Sauron is a fictional character from J. R. R. Tolkien’s Middle-earth legendarium. He is one of the main antagonists of Tolkien’s The Lord of the Rings, where he is portrayed as the lord of an army of evil orcs and Trolls. He also appears in The Hobbit, where he is defeated by Bilbo Baggins and Gandalf. In Tolkien’s writings, Sauron is often referred to as “the Dark Lord”.
Sauron was originally an Angelic spirit named Mairon who sided with Morgoth (=Satan) during the rebellion of the Angels. After Morgoth’s defeat and expulsion from Heaven, Sauron became his chief lieutenant.
For several centuries, he assisted Morgoth in gaining control over Middle-earth and corrupting its peoples.
After Morgoth’s final defeat in the War of Wrath, Sauron fled and eventually took refuge on the island of Númenor.
Sauron later returned to Middle-earth and established himself as the lord of Mordor, the greatest stronghold of evil in the world.
From there, he launched repeated attacks against Gondor, seeking to enslave its people and regain control over all of Middle-earth. In time, Sauron came to be feared throughout the world as “the Dark Lord”.
The Lord of the Rings tells the story of Sauron’s final attempt to conquer Middle-earth and how he was ultimately defeated by a small group of heroes led by Frodo Baggins, a Hobbit from the Shire.
While Frodo was successful in destroying the Ring caused, Sauron’s fall and his stepping on Morgoth’s path down into the Void resulted in the start of the Fourth Age and the Dominion of Men.
Around the time The Rings of Power takes place, more than 3,000 years before the events of The Lord of the Rings, Sauron is in hiding after the defeat of his evil master, Morgoth.
He eventually disguises himself and goes by the name Annatar in order to trick the elven smiths into showing him how to channel power into the rings they forge, the knowledge he later uses to create the titular rings of power—including the one precious ring that helps him nearly take over all of Middle-earth.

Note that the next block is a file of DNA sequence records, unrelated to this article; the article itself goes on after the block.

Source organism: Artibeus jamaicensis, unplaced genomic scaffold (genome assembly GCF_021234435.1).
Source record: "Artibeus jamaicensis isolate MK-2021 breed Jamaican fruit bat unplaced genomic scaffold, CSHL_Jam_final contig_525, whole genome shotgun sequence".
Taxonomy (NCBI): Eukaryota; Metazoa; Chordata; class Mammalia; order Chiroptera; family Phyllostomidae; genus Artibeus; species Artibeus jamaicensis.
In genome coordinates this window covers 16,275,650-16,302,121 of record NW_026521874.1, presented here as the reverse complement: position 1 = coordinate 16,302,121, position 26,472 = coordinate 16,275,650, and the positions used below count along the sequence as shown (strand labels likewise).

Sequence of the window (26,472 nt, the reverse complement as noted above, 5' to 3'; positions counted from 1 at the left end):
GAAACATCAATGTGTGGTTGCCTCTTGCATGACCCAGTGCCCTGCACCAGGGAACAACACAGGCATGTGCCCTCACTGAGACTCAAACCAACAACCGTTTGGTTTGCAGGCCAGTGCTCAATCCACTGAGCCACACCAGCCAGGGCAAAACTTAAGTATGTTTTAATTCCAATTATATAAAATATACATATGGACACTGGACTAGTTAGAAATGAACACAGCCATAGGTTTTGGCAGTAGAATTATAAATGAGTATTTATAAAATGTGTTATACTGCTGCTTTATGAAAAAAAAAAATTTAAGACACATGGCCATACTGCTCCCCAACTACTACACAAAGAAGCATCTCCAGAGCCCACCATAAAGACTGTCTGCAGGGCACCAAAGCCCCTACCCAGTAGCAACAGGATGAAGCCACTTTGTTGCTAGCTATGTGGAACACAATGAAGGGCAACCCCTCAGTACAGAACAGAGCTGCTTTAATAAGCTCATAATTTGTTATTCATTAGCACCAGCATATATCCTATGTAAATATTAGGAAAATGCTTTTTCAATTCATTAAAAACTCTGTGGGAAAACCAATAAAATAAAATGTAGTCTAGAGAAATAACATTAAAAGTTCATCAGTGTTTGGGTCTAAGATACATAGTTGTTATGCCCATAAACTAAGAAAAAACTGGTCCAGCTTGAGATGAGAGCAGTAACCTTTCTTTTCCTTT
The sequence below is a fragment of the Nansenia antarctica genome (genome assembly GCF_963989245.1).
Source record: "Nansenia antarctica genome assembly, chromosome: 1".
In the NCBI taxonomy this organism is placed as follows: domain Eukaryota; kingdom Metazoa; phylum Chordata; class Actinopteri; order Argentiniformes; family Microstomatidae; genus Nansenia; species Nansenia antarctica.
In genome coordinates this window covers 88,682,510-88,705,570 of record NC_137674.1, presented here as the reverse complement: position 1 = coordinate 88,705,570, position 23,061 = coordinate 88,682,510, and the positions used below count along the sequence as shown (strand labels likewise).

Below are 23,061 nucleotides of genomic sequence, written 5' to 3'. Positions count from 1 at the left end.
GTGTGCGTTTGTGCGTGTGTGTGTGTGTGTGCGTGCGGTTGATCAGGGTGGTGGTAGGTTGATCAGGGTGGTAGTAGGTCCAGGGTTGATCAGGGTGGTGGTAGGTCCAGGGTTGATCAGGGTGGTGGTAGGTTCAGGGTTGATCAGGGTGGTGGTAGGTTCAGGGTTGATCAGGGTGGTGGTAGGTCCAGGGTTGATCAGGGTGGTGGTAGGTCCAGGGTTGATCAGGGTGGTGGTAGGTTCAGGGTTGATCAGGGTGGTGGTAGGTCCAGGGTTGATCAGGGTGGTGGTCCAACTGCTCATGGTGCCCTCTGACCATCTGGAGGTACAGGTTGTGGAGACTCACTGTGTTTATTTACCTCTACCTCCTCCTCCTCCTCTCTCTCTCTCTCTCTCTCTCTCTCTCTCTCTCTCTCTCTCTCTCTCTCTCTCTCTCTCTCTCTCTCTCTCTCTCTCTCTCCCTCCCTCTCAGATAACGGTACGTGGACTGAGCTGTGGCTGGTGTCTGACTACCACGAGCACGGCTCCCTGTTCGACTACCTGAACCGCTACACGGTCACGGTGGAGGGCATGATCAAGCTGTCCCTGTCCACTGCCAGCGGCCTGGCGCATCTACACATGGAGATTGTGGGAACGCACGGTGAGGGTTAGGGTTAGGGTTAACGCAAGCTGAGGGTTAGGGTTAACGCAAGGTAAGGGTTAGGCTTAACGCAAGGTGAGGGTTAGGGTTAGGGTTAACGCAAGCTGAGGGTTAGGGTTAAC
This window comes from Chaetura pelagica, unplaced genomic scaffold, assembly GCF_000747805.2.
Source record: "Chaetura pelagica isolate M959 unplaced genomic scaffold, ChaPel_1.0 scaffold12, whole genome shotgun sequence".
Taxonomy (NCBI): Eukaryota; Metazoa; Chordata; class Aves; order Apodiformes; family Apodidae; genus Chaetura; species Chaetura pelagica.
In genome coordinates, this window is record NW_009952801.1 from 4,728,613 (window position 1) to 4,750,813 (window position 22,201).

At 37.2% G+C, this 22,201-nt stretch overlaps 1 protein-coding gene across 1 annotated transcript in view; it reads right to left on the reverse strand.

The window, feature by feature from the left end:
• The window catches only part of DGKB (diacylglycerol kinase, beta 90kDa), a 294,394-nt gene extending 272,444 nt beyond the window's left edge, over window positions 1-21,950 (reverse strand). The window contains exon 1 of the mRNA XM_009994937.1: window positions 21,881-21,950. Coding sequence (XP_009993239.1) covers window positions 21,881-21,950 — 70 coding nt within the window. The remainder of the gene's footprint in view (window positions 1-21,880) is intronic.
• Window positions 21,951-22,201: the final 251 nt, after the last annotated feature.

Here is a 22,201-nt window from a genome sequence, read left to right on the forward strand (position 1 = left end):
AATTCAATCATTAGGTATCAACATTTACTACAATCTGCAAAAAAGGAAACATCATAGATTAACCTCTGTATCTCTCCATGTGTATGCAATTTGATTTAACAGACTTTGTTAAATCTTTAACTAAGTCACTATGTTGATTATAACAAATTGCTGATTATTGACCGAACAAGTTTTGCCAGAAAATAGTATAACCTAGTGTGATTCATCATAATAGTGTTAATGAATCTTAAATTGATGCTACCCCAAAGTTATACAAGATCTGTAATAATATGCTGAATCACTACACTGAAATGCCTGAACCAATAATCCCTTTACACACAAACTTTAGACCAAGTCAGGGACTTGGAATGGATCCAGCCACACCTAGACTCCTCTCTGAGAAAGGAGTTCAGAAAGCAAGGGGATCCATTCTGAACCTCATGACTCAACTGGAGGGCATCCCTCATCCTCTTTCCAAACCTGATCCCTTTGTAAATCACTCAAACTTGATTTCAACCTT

No. Fans have spent months speculating when and how he might appear in the show.
They’ve combed the various trailers and publicity shots. Some theorize that fans have already seen his image—or at least his Annatar guise.
But executive producer Lindsey Weber told TIME that the prevailing fan theories may be wrong.
Because the fans put together trailers and clips and create theories.
This is what Weber said to Times Magazine. “We are enjoying all the speculation online and can tell you Bridie Sisson is an incredible actor,” Weber said.
“We also thought fans might like to know that her character is travelling from far to the east—from the lands of Rhûn…” Tolkien buffs will already know that Rhûn was home to a people called the Easterlings in the Second and Third Ages.
Rhûn also happens to be Sauron’s stomping grounds. The dark lord consolidates power in the East, and soldiers from Rhûn fight alongside orcs and other men in his armies against the men of the West.
No. Officially, Amazon is calling this enigmatic person ‘The Stranger,’ but who is this individual in The Lord of the Rings: The Rings of Power?
The chief suspect as to The Stranger’s identity is the iconic Lord of the Rings wizard Gandalf. In J R R Tolkien’s lore, Gandalf was one of the Maiar of Valinor, angelic beings who took human form and were originally named Olórin.
Olórin came to Middle-earth in the Third Age, landing in the Havens of Mithlond as he was sent by the deity known as the Creator (Eru) to aid those in the land against the threat of Sauron, taking the form of an old man as a sign of humility and to be more trusted by the peoples there.